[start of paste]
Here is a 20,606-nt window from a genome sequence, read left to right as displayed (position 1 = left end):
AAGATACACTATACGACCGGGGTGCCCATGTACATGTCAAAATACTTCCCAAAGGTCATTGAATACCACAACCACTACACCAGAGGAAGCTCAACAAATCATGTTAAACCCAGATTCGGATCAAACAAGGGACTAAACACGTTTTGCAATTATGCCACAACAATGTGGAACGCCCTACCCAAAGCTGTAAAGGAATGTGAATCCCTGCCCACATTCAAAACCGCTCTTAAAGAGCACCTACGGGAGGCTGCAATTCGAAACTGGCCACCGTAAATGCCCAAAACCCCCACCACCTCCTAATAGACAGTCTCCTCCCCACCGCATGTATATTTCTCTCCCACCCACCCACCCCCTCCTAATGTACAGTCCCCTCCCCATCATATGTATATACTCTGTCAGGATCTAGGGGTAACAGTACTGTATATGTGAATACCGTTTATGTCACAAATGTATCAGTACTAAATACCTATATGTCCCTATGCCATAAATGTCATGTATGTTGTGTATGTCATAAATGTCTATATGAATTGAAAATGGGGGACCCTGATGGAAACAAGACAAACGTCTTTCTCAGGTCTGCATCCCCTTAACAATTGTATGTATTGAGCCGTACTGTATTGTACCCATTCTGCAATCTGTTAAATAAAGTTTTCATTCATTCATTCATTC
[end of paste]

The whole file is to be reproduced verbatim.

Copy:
Here is a 20,606-nt window from a genome sequence, read left to right as displayed (position 1 = left end):
AAGATACACTATACGACCGGGGTGCCCATGTACATGTCAAAATACTTCCCAAAGGTCATTGAATACCACAACCACTACACCAGAGGAAGCTCAACAAATCATGTTAAACCCAGATTCGGATCAAACAAGGGACTAAACACGTTTTGCAATTATGCCACAACAATGTGGAACGCCCTACCCAAAGCTGTAAAGGAATGTGAATCCCTGCCCACATTCAAAACCGCTCTTAAAGAGCACCTACGGGAGGCTGCAATTCGAAACTGGCCACCGTAAATGCCCAAAACCCCCACCACCTCCTAATAGACAGTCTCCTCCCCACCGCATGTATATTTCTCTCCCACCCACCCACCCCCTCCTAATGTACAGTCCCCTCCCCATCATATGTATATACTCTGTCAGGATCTAGGGGTAACAGTACTGTATATGTGAATACCGTTTATGTCACAAATGTATCAGTACTAAATACCTATATGTCCCTATGCCATAAATGTCATGTATGTTGTGTATGTCATAAATGTCTATATGAATTGAAAATGGGGGACCCTGATGGAAACAAGACAAACGTCTTTCTCAGGTCTGCATCCCCTTAACAATTGTATGTATTGAGCCGTACTGTATTGTACCCATTCTGCAATCTGTTAAATAAAGTTTTCATTCATTCATTCATTC